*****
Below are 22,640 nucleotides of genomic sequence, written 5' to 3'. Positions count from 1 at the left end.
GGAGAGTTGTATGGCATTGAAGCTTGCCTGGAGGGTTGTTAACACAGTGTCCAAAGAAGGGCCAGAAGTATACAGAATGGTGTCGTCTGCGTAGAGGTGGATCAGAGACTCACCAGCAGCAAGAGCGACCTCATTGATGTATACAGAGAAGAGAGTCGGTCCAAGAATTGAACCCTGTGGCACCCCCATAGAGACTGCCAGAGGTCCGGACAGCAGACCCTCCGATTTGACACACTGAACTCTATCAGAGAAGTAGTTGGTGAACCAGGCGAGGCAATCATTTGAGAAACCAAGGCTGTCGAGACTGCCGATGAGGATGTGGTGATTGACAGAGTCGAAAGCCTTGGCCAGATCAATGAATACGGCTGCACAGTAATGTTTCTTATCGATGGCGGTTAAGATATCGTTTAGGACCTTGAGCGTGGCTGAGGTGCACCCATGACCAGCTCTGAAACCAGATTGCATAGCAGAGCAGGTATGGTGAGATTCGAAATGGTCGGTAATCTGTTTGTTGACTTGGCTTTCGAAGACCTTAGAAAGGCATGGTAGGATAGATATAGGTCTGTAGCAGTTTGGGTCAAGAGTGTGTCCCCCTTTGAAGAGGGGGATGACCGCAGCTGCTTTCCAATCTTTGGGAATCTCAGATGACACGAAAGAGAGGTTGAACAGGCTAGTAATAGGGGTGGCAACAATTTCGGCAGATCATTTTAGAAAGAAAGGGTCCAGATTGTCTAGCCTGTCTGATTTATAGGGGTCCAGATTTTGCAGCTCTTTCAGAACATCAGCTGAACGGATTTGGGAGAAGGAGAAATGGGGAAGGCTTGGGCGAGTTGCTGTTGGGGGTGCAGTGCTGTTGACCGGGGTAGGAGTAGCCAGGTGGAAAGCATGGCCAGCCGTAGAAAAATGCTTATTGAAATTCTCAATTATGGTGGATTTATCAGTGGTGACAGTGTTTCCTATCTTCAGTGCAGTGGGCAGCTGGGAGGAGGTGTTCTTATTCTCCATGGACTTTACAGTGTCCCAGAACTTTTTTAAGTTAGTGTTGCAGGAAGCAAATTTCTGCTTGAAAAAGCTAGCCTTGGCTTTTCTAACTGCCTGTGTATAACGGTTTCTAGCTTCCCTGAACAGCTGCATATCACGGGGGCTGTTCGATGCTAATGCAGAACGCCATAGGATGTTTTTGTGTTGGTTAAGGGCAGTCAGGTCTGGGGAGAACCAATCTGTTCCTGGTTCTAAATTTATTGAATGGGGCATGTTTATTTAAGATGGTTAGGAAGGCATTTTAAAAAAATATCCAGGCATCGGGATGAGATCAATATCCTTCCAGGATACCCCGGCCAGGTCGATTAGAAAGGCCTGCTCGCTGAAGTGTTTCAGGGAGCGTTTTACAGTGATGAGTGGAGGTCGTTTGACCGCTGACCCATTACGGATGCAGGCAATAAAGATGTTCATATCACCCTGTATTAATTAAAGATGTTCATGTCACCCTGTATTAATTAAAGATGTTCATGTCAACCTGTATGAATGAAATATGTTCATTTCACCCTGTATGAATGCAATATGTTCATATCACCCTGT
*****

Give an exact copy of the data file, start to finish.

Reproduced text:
Below are 22,640 nucleotides of genomic sequence, written 5' to 3'. Positions count from 1 at the left end.
GGAGAGTTGTATGGCATTGAAGCTTGCCTGGAGGGTTGTTAACACAGTGTCCAAAGAAGGGCCAGAAGTATACAGAATGGTGTCGTCTGCGTAGAGGTGGATCAGAGACTCACCAGCAGCAAGAGCGACCTCATTGATGTATACAGAGAAGAGAGTCGGTCCAAGAATTGAACCCTGTGGCACCCCCATAGAGACTGCCAGAGGTCCGGACAGCAGACCCTCCGATTTGACACACTGAACTCTATCAGAGAAGTAGTTGGTGAACCAGGCGAGGCAATCATTTGAGAAACCAAGGCTGTCGAGACTGCCGATGAGGATGTGGTGATTGACAGAGTCGAAAGCCTTGGCCAGATCAATGAATACGGCTGCACAGTAATGTTTCTTATCGATGGCGGTTAAGATATCGTTTAGGACCTTGAGCGTGGCTGAGGTGCACCCATGACCAGCTCTGAAACCAGATTGCATAGCAGAGCAGGTATGGTGAGATTCGAAATGGTCGGTAATCTGTTTGTTGACTTGGCTTTCGAAGACCTTAGAAAGGCATGGTAGGATAGATATAGGTCTGTAGCAGTTTGGGTCAAGAGTGTGTCCCCCTTTGAAGAGGGGGATGACCGCAGCTGCTTTCCAATCTTTGGGAATCTCAGATGACACGAAAGAGAGGTTGAACAGGCTAGTAATAGGGGTGGCAACAATTTCGGCAGATCATTTTAGAAAGAAAGGGTCCAGATTGTCTAGCCTGTCTGATTTATAGGGGTCCAGATTTTGCAGCTCTTTCAGAACATCAGCTGAACGGATTTGGGAGAAGGAGAAATGGGGAAGGCTTGGGCGAGTTGCTGTTGGGGGTGCAGTGCTGTTGACCGGGGTAGGAGTAGCCAGGTGGAAAGCATGGCCAGCCGTAGAAAAATGCTTATTGAAATTCTCAATTATGGTGGATTTATCAGTGGTGACAGTGTTTCCTATCTTCAGTGCAGTGGGCAGCTGGGAGGAGGTGTTCTTATTCTCCATGGACTTTACAGTGTCCCAGAACTTTTTTAAGTTAGTGTTGCAGGAAGCAAATTTCTGCTTGAAAAAGCTAGCCTTGGCTTTTCTAACTGCCTGTGTATAACGGTTTCTAGCTTCCCTGAACAGCTGCATATCACGGGGGCTGTTCGATGCTAATGCAGAACGCCATAGGATGTTTTTGTGTTGGTTAAGGGCAGTCAGGTCTGGGGAGAACCAATCTGTTCCTGGTTCTAAATTTATTGAATGGGGCATGTTTATTTAAGATGGTTAGGAAGGCATTTTAAAAAAATATCCAGGCATCGGGATGAGATCAATATCCTTCCAGGATACCCCGGCCAGGTCGATTAGAAAGGCCTGCTCGCTGAAGTGTTTCAGGGAGCGTTTTACAGTGATGAGTGGAGGTCGTTTGACCGCTGACCCATTACGGATGCAGGCAATAAAGATGTTCATATCACCCTGTATTAATTAAAGATGTTCATGTCACCCTGTATTAATTAAAGATGTTCATGTCAACCTGTATGAATGAAATATGTTCATTTCACCCTGTATGAATGCAATATGTTCATATCACCCTGT